Thursday, May 4, 2017
Last Year at Marienbad
A play is being performed in a baroque hotel. After it, the guests mingle among each other. A man spots a woman and claims he recognizes who she is, insisting they met last year at the Marienbad garden. Her husband plays a game with sticks, Nim, with the man, and beats him each and every time. The man talks to the woman in the hotel, insisting they met and that she promised him to give her a year to make up her mind, though she denies it. Finally, from the stairs, the husband observes how the man and the woman walk away together from the building.
"Last Year at Marienbad" is one of those extreme French art-movies that go so far at being deliberately vague and obscure that they might as well constitute a film version of a Rorschach test, since the viewers have to decipher and assemble their own interpretation as to what they actually saw from the blank story. This is even more obscure than some of Godard's films. As such, it represents one of Alain Resnais' weaker films, yet it is not without at least some redeeming features, especially in the elegant camera drives across the corridors of the baroque hotel. Also, the hermetic story may still actually have a hidden meaning: the human fear of the passivity in the monolithic fate, the inability to free one's existence from the endless cycle of repeated variations of the same events.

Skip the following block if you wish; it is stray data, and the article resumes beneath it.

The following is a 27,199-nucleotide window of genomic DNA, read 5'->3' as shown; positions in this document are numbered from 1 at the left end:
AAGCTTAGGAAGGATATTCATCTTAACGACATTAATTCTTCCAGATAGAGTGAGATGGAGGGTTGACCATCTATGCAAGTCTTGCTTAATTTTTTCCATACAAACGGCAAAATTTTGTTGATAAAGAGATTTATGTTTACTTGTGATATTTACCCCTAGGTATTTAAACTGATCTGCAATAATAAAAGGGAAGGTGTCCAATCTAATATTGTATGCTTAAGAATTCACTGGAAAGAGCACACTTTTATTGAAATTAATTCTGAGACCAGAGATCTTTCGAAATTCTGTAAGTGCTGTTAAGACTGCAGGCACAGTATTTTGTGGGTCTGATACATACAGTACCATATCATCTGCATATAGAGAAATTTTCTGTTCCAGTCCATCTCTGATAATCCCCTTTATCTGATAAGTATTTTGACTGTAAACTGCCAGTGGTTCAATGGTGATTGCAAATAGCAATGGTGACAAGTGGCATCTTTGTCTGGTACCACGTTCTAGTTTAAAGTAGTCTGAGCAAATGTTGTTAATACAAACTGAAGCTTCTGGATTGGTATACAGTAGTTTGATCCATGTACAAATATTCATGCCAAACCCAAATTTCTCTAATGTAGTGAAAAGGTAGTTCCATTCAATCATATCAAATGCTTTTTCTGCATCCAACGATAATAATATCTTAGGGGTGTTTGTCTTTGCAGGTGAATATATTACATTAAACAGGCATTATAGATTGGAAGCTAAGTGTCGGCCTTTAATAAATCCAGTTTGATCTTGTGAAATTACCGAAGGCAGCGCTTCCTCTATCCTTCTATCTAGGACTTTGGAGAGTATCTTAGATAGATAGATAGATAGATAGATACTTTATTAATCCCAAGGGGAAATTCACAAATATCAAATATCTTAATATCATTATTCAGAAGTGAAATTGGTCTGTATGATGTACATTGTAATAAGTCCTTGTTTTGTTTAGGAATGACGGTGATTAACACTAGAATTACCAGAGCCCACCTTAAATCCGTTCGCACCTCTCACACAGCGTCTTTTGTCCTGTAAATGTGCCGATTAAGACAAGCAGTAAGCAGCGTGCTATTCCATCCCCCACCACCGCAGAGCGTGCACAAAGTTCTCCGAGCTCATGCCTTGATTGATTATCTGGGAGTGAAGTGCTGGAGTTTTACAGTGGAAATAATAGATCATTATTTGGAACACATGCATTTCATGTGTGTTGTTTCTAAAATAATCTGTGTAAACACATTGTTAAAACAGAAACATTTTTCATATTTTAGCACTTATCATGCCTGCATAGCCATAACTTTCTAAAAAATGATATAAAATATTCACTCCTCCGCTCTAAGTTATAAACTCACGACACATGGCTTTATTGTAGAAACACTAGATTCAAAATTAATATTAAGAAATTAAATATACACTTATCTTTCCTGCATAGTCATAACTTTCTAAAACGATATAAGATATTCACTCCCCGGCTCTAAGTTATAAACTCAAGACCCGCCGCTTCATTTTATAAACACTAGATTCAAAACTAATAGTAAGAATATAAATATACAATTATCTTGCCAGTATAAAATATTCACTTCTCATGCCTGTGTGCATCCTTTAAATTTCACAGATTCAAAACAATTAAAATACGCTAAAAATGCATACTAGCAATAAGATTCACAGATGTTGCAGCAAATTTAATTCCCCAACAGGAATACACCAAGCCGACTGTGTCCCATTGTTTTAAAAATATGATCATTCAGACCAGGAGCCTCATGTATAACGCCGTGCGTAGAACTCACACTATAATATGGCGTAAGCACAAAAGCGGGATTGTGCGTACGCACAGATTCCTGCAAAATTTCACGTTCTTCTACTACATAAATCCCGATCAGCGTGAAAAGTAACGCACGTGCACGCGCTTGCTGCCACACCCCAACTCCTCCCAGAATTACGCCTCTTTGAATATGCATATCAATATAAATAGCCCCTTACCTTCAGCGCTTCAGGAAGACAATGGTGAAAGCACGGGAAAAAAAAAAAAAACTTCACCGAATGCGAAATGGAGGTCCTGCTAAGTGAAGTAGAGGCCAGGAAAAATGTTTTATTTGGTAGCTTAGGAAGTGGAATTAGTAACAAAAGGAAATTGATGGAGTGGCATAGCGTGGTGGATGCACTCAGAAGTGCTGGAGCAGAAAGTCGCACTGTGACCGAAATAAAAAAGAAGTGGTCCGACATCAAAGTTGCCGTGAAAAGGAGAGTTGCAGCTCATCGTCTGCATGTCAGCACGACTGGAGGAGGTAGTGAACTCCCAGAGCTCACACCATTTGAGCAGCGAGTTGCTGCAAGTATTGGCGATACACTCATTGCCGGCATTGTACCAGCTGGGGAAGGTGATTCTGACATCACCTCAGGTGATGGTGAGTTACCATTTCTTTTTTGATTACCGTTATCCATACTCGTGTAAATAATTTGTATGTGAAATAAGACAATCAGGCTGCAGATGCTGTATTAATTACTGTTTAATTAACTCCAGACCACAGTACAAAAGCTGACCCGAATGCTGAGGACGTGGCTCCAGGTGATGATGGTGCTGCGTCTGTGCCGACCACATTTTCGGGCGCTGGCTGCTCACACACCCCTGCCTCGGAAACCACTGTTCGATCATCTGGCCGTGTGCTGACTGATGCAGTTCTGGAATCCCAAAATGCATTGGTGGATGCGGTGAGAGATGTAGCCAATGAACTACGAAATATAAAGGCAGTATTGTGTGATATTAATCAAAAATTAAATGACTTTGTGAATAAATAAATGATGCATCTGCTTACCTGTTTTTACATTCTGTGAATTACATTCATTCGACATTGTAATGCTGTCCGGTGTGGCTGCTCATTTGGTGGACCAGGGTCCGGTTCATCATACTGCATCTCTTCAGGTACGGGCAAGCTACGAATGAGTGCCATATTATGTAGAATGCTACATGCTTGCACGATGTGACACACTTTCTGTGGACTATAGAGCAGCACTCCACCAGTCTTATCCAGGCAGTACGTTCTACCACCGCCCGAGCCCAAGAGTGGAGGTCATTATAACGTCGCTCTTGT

This is illustrated in the 7-minute long sequence where the camera just endlessly drives through the corridors, while the narrator repeats the same sentences again and again ("...Silent rooms where one's footsteps are absorbed by carpets so thick, so heavy that no sound reaches one's ear..."); the Nim game in which the husband beats the man, again and again, not matter how much the latter tries to change the outcome; the man's narration ("It made no difference. It was always the same conversations, the same absent voices..."); the camera drive from the corridor towards the woman in the room, which is repeated six times — all to symbolize the endless cyclic nature of events. The main protagonist, the man, cannot change the opinion of the woman, no matter how much he tries, and thus remains an allegory of humans as a whole, who are just puppets in the crushing destiny of the Universe, the rigid order. The hidden leitmotiv is the everlasting nature of some things as opposed to futile actions of individuals who try to change the world. However, the movie is exhaustingly slow, with empty, stale dialogues, debilitated narration and dry, boring moments, which all undermine the movie's impression, adding to its divisive nature.